When I first heard that God of War: Chains of Olympus for the Sony PlayStation Portable could be finished within five hours, I was expecting it to cure at least two kinds of cancer, end world starvation, and wrap up the ongoing war on terror to justify its brevity - as well as cook, clean, and pander for us videogame stereotype shut-ins.
Yes, yes, I know, it's a bit unreasonable of me to think that a game could in fact physically cook a full-course meal, but that's just what the demo UMD from Ready at Dawn made me believe. The demo was in fact one of the best ones I have ever played on Sony's PSP.
The production levels are obviously off the scale, the action is fluid and visceral to a Devil May Cry level, and the atmosphere is suitably epic, but the fact that the game itself played so naturally and so easily even with the PSP's crippled analog stick control scheme convinced this blogger that God of War: Chains of Olympus is definitely worth gushing on about.
You'll have to forgive me if my expectations are a bit high for the full game - this is Kratos we're talking about, and as unfair as it may seem, anything that falls short of the standards that God of War and God of War II set should be outright mocked, if not slapped on the wrist and be told to go to bed without dinner.
After spending enough time with the game (which far surpassed the five-hour time limit) I'm happy to say that this is not the case here, and God of War: Chains of Olympus definitely fills the blade-tipped, blood-caked boots that Number 1 and Number 2 left strewn on Sony's porch. While it certainly is by no means as long or as expansive as the first two games, it IS undeniably God of War - and the best thing about it is that you can take it wherever you go.
This is our review.
If you've played the demo to death, you'd know how God of War: Chains of Olympus starts off, but for reiteration's sake, Kratos is sent by the gods and goddesses of Olympus to defend the city of Attica from the Persians. Set before the original God of War on the PlayStation 2, Kratos doesn't have any other choice but to follow - and so he does, but we know he'll be getting his comeuppance in the end, anyway.
While this seems an easy enough task - the Ghost of Sparta is armed with his trademark Blades of Chaos and trademark guttural voice, thus making him pretty much invincible - the Persian army has an ace up their sleeve, and it's in the form of a Basilisk that's more than just peckish.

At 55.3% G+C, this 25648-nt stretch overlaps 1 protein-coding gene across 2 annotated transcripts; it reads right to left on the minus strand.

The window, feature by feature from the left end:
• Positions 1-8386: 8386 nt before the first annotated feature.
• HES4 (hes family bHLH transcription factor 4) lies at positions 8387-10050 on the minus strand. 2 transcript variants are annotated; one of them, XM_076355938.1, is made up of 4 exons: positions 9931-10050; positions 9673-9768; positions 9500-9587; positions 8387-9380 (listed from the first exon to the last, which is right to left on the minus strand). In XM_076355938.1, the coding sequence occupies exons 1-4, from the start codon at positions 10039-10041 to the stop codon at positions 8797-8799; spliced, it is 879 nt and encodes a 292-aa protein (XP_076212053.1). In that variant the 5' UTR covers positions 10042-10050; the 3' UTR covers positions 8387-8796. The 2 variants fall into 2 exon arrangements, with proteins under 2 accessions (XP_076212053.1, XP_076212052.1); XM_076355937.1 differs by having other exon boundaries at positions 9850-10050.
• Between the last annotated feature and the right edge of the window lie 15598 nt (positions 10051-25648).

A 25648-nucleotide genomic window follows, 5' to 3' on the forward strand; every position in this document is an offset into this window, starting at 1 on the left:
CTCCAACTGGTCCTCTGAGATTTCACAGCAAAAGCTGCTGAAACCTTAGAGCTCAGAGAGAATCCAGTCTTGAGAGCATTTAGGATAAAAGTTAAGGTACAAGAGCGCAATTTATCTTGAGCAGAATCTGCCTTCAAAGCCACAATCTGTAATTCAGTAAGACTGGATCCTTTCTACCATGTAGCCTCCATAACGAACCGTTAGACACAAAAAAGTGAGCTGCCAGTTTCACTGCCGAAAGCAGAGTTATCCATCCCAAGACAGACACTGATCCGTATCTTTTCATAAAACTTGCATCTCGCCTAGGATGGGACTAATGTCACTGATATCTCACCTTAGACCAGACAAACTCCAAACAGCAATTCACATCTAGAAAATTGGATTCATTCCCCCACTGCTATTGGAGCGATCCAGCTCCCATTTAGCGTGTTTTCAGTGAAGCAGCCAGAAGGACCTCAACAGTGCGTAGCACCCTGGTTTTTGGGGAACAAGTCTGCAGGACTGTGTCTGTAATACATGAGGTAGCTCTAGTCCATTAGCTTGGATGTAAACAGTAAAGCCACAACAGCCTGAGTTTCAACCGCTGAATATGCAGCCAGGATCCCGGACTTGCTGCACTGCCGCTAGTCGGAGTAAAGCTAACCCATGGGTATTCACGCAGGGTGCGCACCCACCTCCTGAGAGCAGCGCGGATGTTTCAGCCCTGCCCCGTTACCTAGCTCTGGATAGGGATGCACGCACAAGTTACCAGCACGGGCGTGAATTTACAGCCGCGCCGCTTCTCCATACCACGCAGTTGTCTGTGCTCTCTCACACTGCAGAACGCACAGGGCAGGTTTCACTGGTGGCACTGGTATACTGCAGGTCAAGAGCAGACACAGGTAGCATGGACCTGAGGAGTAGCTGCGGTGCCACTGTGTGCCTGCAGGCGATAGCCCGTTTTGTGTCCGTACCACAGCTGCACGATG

Like the jolly, penchant-for-violence-having Spartan that he is, Kratos cheerfully massacres everything and everyone in sight, including the Basilisk, and everything goes downhill -literally - from there on in. Any further and we'd be spoiling you, but suffice to say things are just as bloody and as gratuitously visceral as the first two games.
First off, the graphics. This brooks no argument - God of War: Chains of Olympus is THE best-looking game there is on any handheld platform to date. The backdrops are incredibly vast, large and lively, the enemies varied, intense and well-animated, the blood - dollops of it - looks and bleeds so real and so copiously that we can't help but shake ourselves from time to time, just to stave off that unconscious feeling that we're covered in gore.
While Kratos is the star of the show - and predictably, he's the most detailed of the bunch - you can plainly see the love put into the enemies themselves. Even from afar you can spot details upon weapons and armor, thus making everything easily distinguishable at the off-chance that the camera decides to pan out.
The game's soundtrack also pulls off quite the feat - a rousing orchestra of timpani and horns will follow you throughout your journey, making things sound and feel just as epic as a god-killing rampage should be. T.C. Carson, the voice of Kratos, once more lends our hero the dark, gravelly voice that sounds as if he's a hair's breadth from flipping out and snapping everyone's necks (and personal diety). As for the sound effects - blades clashing, flesh tearing, monsters roaring - they're as crisp as can be. In fact, we heartily recommend playing with earphones on, just to take it all in.
Fights like a dream